Thursday, March 05, 2015

Word of the Day -- Coronal Mass Ejection



A coronal mass ejection (CME) is a massive burst of gas and magnetic field arising from the solar corona and being released into the solar wind, as observed in a coronagraph.

Coronal mass ejections are often associated with other forms of solar activity, most notably solar flares or filament eruptions, but a broadly accepted theoretical understanding of these relationships has not been established. CMEs most often originate from active regions on the Sun's surface, such as groupings of sunspots associated with frequent flares. Near solar maxima, the Sun produces about three CMEs every day, whereas near solar minima, there is about one CME every five days.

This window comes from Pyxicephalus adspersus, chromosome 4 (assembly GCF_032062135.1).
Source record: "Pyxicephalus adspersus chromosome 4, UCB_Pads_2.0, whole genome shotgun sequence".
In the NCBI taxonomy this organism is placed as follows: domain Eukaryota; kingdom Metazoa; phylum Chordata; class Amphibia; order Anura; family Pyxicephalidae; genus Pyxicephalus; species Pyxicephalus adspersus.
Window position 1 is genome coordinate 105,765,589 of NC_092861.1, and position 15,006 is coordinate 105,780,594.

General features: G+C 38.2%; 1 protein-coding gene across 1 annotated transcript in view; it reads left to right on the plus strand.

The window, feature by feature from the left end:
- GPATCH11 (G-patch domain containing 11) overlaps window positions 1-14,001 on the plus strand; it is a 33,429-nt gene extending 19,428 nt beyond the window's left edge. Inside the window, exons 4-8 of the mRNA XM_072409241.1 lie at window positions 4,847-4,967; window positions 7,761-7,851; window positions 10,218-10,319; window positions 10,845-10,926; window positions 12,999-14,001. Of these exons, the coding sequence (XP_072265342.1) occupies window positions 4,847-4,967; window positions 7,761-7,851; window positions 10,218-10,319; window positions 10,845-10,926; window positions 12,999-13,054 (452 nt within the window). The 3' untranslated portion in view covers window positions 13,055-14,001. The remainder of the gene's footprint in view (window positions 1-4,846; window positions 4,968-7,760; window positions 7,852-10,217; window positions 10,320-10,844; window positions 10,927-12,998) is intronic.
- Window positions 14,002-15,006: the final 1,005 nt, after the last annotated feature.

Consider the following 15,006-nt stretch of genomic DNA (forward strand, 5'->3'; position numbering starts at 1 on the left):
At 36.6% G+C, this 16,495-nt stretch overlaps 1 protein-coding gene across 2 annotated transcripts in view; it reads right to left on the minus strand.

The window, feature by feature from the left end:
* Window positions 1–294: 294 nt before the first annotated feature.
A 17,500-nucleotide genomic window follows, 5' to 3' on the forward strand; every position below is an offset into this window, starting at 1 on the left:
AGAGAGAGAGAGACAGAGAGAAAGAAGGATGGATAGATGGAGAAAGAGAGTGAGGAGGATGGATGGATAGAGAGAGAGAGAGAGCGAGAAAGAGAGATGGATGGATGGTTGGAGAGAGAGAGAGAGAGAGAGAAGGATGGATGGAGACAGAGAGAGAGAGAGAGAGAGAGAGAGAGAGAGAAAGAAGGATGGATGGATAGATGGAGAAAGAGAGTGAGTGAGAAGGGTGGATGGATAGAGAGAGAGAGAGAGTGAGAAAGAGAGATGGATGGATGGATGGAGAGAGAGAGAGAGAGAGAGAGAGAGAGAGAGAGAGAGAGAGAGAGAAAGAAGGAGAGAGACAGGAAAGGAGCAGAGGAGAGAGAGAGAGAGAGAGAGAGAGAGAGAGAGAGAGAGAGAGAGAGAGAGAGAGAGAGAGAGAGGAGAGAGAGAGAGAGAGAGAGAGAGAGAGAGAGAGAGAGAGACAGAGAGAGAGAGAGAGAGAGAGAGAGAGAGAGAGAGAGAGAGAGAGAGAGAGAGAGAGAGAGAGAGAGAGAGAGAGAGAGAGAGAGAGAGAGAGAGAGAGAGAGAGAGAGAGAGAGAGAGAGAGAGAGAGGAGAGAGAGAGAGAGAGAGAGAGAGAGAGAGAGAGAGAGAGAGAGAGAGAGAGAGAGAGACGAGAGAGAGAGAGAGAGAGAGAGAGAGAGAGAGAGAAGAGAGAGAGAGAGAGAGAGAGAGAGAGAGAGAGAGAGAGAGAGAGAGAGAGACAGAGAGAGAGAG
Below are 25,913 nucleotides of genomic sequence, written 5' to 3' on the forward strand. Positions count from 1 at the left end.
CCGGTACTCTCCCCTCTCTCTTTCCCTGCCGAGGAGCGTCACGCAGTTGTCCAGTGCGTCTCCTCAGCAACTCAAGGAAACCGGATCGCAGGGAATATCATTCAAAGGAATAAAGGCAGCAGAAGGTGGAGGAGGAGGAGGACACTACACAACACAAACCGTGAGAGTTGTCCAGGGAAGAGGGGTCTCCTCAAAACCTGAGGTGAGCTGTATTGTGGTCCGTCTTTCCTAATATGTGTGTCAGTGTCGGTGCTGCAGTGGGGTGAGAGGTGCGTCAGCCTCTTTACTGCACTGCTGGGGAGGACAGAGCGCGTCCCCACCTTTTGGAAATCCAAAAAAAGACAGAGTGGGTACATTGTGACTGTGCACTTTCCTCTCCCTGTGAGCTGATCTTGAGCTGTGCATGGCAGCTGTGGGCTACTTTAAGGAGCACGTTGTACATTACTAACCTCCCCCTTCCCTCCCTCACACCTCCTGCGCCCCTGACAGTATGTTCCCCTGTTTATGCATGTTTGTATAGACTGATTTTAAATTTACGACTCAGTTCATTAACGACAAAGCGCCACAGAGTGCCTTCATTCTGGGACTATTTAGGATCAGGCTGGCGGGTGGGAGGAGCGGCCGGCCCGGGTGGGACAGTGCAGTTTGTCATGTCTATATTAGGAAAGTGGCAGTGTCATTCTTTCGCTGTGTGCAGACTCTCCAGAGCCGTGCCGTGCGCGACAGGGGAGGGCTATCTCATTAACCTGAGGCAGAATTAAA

Coronal mass ejections release huge quantities of matter and electromagnetic radiation into space above the sun's surface, either near the corona (sometimes called a solar prominence), or farther into the planet system, or beyond (interplanetary CME). The ejected material is a plasma consisting primarily of electrons and protons.

Coronal mass ejections are associated with enormous changes and disturbances in the coronal magnetic field. They are usually observed with a white-light coronagraph.

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